Solar energy generation in California is expected to rise sharply during the second half of 2013, coming from utility-scale plants such as the California Valley Solar Ranch in San Luis Obispo. Here, 140 megawatts were brought online in December 2012. By December 2013, the project is expected to deliver its full capacity of 250 megawatts. (Source: US Department of Energy/NRG Solar)
Yes, Mydesign, I've actually written about hybrid energy harvesters that can do this sort of thing, but so far the hybrid harvesters have been solar/vibration and solar/heat. It seems like this is where this technology is trending, though. A hybrid solar-wind generator would be an amazing invention.
That's interesting, Ann. It seems like there is a lot of work being done in this area; I've actually covered a bit how researchers are trying to make solar cells both cheaper and more efficient. Nanotechnology is coming into play. Also I'm sure you've seen the story I wrote about Ambri, which is developing a giant liquid-metal battery that company founders think could solve the energy-storage problem: http://www.designnews.com/author.asp?section_id=1386&doc_id=259497
In 2000 and again in 2004, Abt Associates issued a study commissioned by the Clean Air Task Force quantifying the deaths and other health affects attributable to the fine particle pollution from power plants. In this newly updated study, CATF examines the progress towards cleaning up one of the nation's leading sources of pollution. The report finds that over 13,000 deaths each year are attributable to fine particle pollution from U.S. power plants. This is almost half the impact that our 2004 study found and is reflective of the impact that state and federal actions have had in reducing power plant emissions by roughly half. However, much more still needs to be done.
"This is really promising news! Would be great if the rest of the country could follow, especially Midwestern states where there is a lot of wind, as well. California and Arizona are lucky to get so much sunshine, but in the summer months much of the rest of the country could really harness solar power more as well, and as storage improves, that energy could be stored up to use in the darker months."
Elizebeth, the basic idea behind hybrid power generator is using the available resources at that particular point of time..
well Ann, I look forward to clear road map that leads the way to removing fossil fuel deaths in a few decades, that is cost effective enough to resoundly displace coal/gas/oil for industry, business, residential and transportation, without balance of trade economic problems, or massive public debt.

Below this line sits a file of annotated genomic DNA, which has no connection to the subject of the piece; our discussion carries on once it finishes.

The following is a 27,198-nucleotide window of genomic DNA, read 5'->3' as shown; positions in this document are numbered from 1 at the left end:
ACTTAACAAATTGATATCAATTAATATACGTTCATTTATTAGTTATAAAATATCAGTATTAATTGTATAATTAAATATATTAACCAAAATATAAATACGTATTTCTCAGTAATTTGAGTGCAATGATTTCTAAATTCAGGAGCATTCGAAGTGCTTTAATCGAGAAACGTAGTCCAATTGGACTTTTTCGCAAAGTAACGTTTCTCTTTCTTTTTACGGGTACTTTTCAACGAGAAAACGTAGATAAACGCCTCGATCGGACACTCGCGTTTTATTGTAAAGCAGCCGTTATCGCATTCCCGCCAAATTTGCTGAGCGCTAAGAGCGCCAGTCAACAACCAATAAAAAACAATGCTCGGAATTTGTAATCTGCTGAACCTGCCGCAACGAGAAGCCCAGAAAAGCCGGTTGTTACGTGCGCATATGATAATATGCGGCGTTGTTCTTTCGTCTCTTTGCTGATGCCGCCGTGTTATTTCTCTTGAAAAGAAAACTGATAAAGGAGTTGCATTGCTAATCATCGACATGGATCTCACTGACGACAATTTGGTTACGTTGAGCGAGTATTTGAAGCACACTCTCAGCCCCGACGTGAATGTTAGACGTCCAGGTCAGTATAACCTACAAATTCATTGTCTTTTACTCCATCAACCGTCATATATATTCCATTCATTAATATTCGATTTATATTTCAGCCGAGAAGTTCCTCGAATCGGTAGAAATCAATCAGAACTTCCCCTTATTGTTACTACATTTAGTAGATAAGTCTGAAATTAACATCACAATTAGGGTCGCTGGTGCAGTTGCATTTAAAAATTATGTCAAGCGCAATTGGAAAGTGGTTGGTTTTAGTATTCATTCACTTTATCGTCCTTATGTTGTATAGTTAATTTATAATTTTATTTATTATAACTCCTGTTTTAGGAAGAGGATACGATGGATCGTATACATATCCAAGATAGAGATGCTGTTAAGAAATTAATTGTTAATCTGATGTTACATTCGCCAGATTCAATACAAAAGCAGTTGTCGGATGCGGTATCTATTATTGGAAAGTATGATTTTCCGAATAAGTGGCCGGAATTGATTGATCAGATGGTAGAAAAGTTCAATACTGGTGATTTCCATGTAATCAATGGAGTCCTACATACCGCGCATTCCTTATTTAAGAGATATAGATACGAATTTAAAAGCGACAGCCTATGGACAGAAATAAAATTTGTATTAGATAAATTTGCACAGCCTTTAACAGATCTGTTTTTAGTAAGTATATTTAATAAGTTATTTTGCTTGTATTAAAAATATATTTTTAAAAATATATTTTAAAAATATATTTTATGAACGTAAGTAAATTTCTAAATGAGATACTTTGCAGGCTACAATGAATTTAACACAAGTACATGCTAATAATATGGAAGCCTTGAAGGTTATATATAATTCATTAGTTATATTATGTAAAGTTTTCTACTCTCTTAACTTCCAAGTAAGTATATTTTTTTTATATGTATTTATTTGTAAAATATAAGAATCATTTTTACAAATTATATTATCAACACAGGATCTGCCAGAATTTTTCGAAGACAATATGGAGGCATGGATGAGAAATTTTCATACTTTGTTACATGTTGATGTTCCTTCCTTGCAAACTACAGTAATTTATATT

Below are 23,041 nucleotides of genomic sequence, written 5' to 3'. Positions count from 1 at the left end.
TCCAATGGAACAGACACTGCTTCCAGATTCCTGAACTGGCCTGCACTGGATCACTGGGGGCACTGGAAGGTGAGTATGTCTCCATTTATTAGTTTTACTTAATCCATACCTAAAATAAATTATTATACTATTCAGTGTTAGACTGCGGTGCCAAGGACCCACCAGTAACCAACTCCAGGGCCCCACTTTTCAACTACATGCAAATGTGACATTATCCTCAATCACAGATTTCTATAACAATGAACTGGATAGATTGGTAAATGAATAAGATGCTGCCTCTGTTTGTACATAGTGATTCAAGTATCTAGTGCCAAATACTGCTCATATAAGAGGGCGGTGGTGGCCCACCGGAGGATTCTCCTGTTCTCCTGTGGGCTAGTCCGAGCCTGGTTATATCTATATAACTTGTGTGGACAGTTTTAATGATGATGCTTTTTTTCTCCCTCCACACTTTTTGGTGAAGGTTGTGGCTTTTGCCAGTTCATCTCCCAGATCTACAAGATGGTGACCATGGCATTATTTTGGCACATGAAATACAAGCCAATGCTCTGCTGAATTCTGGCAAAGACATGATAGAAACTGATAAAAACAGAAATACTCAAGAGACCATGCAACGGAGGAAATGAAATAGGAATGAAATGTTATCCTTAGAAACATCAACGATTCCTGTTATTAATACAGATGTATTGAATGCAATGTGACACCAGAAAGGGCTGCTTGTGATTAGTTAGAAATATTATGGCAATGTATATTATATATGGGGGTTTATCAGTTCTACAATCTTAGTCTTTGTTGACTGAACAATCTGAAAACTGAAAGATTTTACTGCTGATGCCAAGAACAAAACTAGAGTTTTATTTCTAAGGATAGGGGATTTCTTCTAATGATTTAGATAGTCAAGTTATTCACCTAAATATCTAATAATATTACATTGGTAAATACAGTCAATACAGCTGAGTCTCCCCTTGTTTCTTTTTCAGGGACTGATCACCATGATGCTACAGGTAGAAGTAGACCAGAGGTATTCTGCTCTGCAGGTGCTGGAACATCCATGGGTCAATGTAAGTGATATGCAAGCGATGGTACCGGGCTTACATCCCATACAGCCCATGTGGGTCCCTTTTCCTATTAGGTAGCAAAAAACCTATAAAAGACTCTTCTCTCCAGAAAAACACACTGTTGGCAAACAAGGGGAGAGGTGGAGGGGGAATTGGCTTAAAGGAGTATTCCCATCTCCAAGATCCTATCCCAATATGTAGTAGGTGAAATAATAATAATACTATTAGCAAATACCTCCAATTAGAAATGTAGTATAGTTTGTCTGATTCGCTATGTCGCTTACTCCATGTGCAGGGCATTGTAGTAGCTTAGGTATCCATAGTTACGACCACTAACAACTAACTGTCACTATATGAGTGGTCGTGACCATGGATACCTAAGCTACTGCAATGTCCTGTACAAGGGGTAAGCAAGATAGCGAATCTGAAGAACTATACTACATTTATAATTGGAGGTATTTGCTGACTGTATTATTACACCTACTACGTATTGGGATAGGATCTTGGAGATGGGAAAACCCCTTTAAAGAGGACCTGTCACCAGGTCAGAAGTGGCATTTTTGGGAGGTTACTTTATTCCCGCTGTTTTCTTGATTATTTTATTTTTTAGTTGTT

Elizabeth, the problem in solar energy production is not always in collecting--how many days of sunshine per year, e.g.--but in efficiency, conversion and storage. Existing solar technologies used in rooftop panels could be a lot more efficient than they are at present if they had not had to be engineered and produced as cheaply as possible for a consumer market. These technologies are often tweaked, altered and even replaced for utility-scale solar installations. I'll be writing about this in future blogs.
patb2009 is right both about PV solar costs dropping, and about the fact that many of our ideas regarding the state of alternative energy are (extremely) out of date. Stay tuned for more posts on the subject.
At this year's MD&M West show, lots of material suppliers are talking about new formulations for wearables and things that stick to the skin, whether it's adhesives, wound dressings, skin patches and other drug delivery devices, or medical electronics.
Researchers at Lawrence Livermore National Laboratory have published two physics-based models for the selective laser melting (SLM) metals additive manufacturing process, so engineers can understand how it works at the powder and scales, and develop better parts with less trial and error.
Materials and assembly methods on exhibit at next week's MD&M West and other co-located shows will include some materials you should see, as well as several new and improved processes. Here's a sampling of what you can expect.
The Food & Drug Administration has approved a 3D-printed, titanium, cranial/craniofacial patient-specific plate implant for use in the US. The implant is 3D printed using Arcam's electron beam melting (EBM) process.
Focus on Fundamentals consists of 45-minute on-line classes that cover a host of technologies. You learn without leaving the comfort of your desk. All classes are taught by subject-matter experts and all are archived. So if you can't attend live, attend at your convenience.